Riches Beyond Wealth


In moments like these, he often found himself yearning for a simpler life, one without the weight of his accumulated wealth. He regretted spending his youth toiling away in the workshop, now thinking perhaps he should have let his children experience life’s challenges instead of shielding them with luxury.

At times like these, he wished he could go back to his middle-class existence when the fire in the hearth was cold but the hearts were filled with warmth.

At times like these, he asked his driver to take him to the roadside dhaba on the outskirts of the city.

At times like these, the chai served in chipped glasses and a little solitude gave him the much sought-after solace that was lacking even in the company of the elite or the finest wines of the world.

He had just finished his first chai and had asked the driver to fetch another glass when a sweet voice pulled his attention to it. “Papa! Papa!” cried the little girl as she rushed towards the busy dhaba owner. The little girl wore a plain frock with pink flowers and her hair was neatly tied into a ponytail. The girl was about seven and was chased by a boy who seemed no more than ten or eleven.

The dhaba owner though occupied, instantly lifted the girl in his arms and hugged her. “Who’s bothering my little princess?” he asked indulgently.

“Bhaiya has two toffees but he refuses to give one to me,” cried the girl with tears streaming down her cheeks.

The boy explained that it was a gift from a friend for his birthday, and that the last time the girl had two toffees, she didn’t share those with him. The dhaba owner, amidst laughter, promised the girl a trip to the market after closing, where she could buy as many toffees as she wanted. The girl hugged her father once again and ran away to their nearby quarter.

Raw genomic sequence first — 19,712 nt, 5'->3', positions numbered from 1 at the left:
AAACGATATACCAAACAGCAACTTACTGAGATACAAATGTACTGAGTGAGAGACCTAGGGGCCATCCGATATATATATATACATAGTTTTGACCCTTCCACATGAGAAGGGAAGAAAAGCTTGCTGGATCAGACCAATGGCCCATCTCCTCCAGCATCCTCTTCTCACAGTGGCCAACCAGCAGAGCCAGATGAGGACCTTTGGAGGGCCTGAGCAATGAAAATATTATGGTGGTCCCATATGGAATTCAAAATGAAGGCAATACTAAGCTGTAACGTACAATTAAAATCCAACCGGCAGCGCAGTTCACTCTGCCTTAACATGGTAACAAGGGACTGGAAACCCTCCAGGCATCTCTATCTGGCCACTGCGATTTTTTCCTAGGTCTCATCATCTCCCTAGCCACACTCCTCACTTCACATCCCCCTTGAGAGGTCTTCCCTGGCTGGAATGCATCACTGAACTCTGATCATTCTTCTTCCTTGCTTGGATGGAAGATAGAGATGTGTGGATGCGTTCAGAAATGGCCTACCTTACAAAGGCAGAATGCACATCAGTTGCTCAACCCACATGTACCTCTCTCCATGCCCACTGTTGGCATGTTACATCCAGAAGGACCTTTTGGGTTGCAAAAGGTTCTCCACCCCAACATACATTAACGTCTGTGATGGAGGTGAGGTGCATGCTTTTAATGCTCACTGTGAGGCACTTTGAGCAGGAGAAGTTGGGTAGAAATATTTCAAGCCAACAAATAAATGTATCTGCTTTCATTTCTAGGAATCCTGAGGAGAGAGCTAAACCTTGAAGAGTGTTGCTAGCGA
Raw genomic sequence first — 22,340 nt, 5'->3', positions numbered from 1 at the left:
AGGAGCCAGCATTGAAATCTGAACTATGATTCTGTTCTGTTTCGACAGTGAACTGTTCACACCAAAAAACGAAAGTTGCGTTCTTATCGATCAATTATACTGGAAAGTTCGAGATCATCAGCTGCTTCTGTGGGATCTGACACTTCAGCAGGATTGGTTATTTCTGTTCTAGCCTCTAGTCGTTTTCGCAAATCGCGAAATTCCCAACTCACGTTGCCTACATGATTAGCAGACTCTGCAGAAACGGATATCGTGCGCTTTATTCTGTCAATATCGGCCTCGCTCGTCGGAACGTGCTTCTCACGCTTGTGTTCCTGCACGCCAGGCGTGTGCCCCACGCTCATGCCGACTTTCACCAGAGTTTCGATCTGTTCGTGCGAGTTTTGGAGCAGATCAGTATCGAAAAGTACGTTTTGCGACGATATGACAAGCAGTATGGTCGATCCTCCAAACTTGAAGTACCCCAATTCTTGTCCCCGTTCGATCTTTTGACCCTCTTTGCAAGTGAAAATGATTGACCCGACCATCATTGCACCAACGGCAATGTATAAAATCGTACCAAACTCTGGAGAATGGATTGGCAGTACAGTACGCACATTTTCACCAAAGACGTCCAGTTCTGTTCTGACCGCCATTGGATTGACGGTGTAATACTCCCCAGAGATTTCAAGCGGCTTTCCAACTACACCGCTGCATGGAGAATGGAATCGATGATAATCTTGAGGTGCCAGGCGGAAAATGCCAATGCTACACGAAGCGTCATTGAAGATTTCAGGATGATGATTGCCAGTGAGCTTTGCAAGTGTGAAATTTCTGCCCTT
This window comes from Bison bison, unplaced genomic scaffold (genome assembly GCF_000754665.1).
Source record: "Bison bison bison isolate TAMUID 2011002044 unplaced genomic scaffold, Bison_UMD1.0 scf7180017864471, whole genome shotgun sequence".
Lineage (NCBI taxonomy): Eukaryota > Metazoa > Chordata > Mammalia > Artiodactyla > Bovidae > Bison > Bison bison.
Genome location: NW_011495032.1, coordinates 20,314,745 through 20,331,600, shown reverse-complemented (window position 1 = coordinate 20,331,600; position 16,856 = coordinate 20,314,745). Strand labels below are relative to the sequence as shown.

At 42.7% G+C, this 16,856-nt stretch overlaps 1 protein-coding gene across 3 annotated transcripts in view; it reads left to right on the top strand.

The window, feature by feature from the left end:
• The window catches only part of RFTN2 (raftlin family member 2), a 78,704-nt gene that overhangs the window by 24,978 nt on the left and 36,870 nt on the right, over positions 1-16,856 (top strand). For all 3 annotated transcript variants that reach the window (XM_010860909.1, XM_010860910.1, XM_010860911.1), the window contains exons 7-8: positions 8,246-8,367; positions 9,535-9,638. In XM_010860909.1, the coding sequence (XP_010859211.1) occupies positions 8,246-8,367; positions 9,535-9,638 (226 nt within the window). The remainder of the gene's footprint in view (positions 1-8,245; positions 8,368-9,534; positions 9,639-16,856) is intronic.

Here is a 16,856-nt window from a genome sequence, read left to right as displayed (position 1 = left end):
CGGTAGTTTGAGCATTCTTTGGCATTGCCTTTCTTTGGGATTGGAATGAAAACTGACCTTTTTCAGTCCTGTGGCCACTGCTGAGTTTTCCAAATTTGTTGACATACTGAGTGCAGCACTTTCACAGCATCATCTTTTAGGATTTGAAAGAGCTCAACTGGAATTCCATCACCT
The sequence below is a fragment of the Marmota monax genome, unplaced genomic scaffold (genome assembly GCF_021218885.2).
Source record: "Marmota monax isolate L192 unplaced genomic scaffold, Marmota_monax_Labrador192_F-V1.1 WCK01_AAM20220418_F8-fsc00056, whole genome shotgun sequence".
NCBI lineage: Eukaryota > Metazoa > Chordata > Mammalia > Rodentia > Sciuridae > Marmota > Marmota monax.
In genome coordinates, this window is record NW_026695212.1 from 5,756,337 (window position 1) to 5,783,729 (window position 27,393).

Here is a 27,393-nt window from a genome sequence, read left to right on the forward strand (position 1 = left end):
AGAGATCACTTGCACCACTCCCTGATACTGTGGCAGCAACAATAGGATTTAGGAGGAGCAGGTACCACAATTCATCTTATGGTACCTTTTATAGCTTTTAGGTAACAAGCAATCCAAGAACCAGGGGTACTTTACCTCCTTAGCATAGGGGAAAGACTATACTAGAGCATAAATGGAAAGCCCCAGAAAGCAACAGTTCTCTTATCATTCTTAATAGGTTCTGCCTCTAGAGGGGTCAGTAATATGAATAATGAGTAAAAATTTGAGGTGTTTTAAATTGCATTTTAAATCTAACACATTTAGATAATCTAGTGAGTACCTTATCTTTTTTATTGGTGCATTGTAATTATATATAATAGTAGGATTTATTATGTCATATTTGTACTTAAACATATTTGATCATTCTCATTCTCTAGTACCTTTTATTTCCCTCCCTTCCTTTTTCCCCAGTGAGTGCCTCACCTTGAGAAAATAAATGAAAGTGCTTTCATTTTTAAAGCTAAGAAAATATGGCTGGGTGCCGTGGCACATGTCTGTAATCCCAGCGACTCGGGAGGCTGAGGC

He sat there in his luxury car, savouring every sip of his cutting chai and witnessed the commotion that unfolded before his eyes. The dhaba owner wore a soiled kurta pyjama that must be reeking with sweat at this time of the day. And yet, the girl felt no aversion to him and hugged him as affectionately as she could. And here he was, whose children would not hug him even if he were bathed in all the attars of Arabia.

Two years ago, when his wife passed away, he hardly thought he would be lonely for his two sons and their children were there for him. Last year, the two brothers had a dispute and since then, have been after him to split up the business. When he refused to do so, they divided the house into separate portions and though they continued working along with him, the relationships were reduced to perfunctory greetings.

They no longer ate with him or watched cricket with him. They no longer came to his room to enquire about his well-being and no longer did they celebrate their special occasions with him.

At times like these, he felt a frisson of jealousy even from an ordinary man like the dhaba owner who revelled in the benevolence of his family. A sudden thought crisscrossed his mind, ‘What if I could give some of my wealth to this poor man to make his hard life a bit easier?’

He dismissed the idea as soon as it crossed his mind and instructed the driver to take him home.

Dr. Sonika Sethi